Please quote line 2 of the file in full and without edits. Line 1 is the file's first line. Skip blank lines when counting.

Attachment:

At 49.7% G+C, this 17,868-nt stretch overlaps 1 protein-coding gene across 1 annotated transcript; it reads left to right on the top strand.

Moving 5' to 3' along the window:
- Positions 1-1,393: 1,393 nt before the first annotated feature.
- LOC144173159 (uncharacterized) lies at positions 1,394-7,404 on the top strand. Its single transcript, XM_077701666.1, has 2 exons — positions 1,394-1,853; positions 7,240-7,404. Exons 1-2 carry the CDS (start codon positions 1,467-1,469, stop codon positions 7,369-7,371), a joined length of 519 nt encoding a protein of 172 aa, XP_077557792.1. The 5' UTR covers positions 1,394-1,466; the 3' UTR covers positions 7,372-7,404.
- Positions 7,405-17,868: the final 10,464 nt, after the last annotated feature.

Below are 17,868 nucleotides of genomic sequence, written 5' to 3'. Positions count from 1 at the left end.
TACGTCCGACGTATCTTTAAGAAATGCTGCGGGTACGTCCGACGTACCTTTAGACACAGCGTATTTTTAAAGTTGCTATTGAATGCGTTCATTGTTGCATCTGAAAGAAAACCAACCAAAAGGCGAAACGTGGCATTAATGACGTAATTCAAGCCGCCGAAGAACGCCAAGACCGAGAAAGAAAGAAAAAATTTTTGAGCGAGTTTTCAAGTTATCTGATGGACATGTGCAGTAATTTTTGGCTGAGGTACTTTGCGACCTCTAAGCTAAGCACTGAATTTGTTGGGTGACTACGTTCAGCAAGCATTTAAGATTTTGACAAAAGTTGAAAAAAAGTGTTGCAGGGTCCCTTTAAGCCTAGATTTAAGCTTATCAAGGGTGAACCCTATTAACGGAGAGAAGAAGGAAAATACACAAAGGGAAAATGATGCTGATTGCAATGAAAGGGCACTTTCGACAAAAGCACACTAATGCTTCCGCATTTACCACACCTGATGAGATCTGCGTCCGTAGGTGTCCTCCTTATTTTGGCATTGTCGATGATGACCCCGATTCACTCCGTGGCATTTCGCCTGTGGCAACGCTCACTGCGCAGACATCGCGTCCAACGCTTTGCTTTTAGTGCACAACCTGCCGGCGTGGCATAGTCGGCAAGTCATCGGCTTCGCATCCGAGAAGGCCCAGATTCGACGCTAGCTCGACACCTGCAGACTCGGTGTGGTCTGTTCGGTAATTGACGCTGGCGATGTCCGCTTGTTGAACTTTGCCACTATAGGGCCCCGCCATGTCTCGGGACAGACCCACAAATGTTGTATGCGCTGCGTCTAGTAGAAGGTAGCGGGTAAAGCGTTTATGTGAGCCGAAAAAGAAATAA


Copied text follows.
Moving 5' to 3' along the window: